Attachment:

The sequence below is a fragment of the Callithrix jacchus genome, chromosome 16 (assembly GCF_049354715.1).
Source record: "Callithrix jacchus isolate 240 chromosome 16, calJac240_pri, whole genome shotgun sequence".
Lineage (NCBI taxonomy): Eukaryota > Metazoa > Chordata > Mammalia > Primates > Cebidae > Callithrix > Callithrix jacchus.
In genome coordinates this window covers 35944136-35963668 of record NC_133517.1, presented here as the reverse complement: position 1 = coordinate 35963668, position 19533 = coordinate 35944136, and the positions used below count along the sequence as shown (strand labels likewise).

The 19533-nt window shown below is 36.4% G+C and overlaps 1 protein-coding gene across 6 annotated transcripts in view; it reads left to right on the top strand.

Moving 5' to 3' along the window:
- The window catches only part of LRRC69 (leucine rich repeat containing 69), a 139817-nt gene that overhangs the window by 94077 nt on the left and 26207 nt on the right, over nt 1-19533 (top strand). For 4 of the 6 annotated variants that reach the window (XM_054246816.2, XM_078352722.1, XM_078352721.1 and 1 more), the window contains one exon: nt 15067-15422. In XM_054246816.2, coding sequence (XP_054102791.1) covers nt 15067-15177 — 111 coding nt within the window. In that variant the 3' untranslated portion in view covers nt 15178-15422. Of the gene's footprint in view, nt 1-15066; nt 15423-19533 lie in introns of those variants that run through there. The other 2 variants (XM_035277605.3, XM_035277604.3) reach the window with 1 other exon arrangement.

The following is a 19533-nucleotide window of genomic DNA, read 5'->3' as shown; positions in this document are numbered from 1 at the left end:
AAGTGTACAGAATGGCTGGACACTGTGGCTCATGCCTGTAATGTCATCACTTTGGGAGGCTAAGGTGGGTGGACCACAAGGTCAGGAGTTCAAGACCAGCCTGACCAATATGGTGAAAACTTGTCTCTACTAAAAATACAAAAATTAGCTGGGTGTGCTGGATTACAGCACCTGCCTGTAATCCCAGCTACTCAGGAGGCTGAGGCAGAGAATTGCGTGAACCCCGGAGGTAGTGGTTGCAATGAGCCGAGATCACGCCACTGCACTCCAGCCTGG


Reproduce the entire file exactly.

The sequence below is a fragment of the Callithrix jacchus genome, chromosome 16 (assembly GCF_049354715.1).
Source record: "Callithrix jacchus isolate 240 chromosome 16, calJac240_pri, whole genome shotgun sequence".
Lineage (NCBI taxonomy): Eukaryota > Metazoa > Chordata > Mammalia > Primates > Cebidae > Callithrix > Callithrix jacchus.
In genome coordinates this window covers 35944136-35963668 of record NC_133517.1, presented here as the reverse complement: position 1 = coordinate 35963668, position 19533 = coordinate 35944136, and the positions used below count along the sequence as shown (strand labels likewise).

The 19533-nt window shown below is 36.4% G+C and overlaps 1 protein-coding gene across 6 annotated transcripts in view; it reads left to right on the top strand.

Moving 5' to 3' along the window:
- The window catches only part of LRRC69 (leucine rich repeat containing 69), a 139817-nt gene that overhangs the window by 94077 nt on the left and 26207 nt on the right, over nt 1-19533 (top strand). For 4 of the 6 annotated variants that reach the window (XM_054246816.2, XM_078352722.1, XM_078352721.1 and 1 more), the window contains one exon: nt 15067-15422. In XM_054246816.2, coding sequence (XP_054102791.1) covers nt 15067-15177 — 111 coding nt within the window. In that variant the 3' untranslated portion in view covers nt 15178-15422. Of the gene's footprint in view, nt 1-15066; nt 15423-19533 lie in introns of those variants that run through there. The other 2 variants (XM_035277605.3, XM_035277604.3) reach the window with 1 other exon arrangement.

The following is a 19533-nucleotide window of genomic DNA, read 5'->3' as shown; positions in this document are numbered from 1 at the left end:
AAGTGTACAGAATGGCTGGACACTGTGGCTCATGCCTGTAATGTCATCACTTTGGGAGGCTAAGGTGGGTGGACCACAAGGTCAGGAGTTCAAGACCAGCCTGACCAATATGGTGAAAACTTGTCTCTACTAAAAATACAAAAATTAGCTGGGTGTGCTGGATTACAGCACCTGCCTGTAATCCCAGCTACTCAGGAGGCTGAGGCAGAGAATTGCGTGAACCCCGGAGGTAGTGGTTGCAATGAGCCGAGATCACGCCACTGCACTCCAGCCTGG